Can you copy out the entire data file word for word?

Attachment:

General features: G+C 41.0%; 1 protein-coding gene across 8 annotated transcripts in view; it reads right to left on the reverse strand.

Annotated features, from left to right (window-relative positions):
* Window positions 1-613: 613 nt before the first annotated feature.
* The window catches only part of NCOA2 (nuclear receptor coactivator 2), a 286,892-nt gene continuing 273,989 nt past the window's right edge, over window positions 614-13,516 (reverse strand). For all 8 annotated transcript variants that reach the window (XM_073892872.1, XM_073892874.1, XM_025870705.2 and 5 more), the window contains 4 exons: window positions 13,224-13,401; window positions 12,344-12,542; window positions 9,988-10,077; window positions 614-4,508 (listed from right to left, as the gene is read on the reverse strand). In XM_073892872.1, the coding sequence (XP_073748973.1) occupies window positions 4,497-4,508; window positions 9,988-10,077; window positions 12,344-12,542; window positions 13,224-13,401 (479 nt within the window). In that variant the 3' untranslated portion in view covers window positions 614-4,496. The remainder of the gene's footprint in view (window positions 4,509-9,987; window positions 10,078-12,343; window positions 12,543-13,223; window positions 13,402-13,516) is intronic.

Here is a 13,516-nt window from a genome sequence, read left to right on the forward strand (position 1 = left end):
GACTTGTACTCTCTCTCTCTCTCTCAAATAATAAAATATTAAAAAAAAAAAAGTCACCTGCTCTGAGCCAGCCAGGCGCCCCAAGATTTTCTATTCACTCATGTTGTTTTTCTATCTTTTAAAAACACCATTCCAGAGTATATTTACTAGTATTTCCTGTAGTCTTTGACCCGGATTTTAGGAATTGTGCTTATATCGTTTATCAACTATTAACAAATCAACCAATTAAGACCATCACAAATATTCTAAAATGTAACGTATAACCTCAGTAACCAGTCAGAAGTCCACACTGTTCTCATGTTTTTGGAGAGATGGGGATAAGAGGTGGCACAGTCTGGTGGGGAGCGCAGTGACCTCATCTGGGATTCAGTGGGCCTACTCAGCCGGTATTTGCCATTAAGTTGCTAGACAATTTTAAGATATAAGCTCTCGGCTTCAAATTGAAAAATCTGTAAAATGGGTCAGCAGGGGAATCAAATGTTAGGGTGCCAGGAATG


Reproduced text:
General features: G+C 41.0%; 1 protein-coding gene across 8 annotated transcripts in view; it reads right to left on the reverse strand.

Annotated features, from left to right (window-relative positions):
* Window positions 1-613: 613 nt before the first annotated feature.
* The window catches only part of NCOA2 (nuclear receptor coactivator 2), a 286,892-nt gene continuing 273,989 nt past the window's right edge, over window positions 614-13,516 (reverse strand). For all 8 annotated transcript variants that reach the window (XM_073892872.1, XM_073892874.1, XM_025870705.2 and 5 more), the window contains 4 exons: window positions 13,224-13,401; window positions 12,344-12,542; window positions 9,988-10,077; window positions 614-4,508 (listed from right to left, as the gene is read on the reverse strand). In XM_073892872.1, the coding sequence (XP_073748973.1) occupies window positions 4,497-4,508; window positions 9,988-10,077; window positions 12,344-12,542; window positions 13,224-13,401 (479 nt within the window). In that variant the 3' untranslated portion in view covers window positions 614-4,496. The remainder of the gene's footprint in view (window positions 4,509-9,987; window positions 10,078-12,343; window positions 12,543-13,223; window positions 13,402-13,516) is intronic.

Here is a 13,516-nt window from a genome sequence, read left to right on the forward strand (position 1 = left end):
GACTTGTACTCTCTCTCTCTCTCTCAAATAATAAAATATTAAAAAAAAAAAAGTCACCTGCTCTGAGCCAGCCAGGCGCCCCAAGATTTTCTATTCACTCATGTTGTTTTTCTATCTTTTAAAAACACCATTCCAGAGTATATTTACTAGTATTTCCTGTAGTCTTTGACCCGGATTTTAGGAATTGTGCTTATATCGTTTATCAACTATTAACAAATCAACCAATTAAGACCATCACAAATATTCTAAAATGTAACGTATAACCTCAGTAACCAGTCAGAAGTCCACACTGTTCTCATGTTTTTGGAGAGATGGGGATAAGAGGTGGCACAGTCTGGTGGGGAGCGCAGTGACCTCATCTGGGATTCAGTGGGCCTACTCAGCCGGTATTTGCCATTAAGTTGCTAGACAATTTTAAGATATAAGCTCTCGGCTTCAAATTGAAAAATCTGTAAAATGGGTCAGCAGGGGAATCAAATGTTAGGGTGCCAGGAATG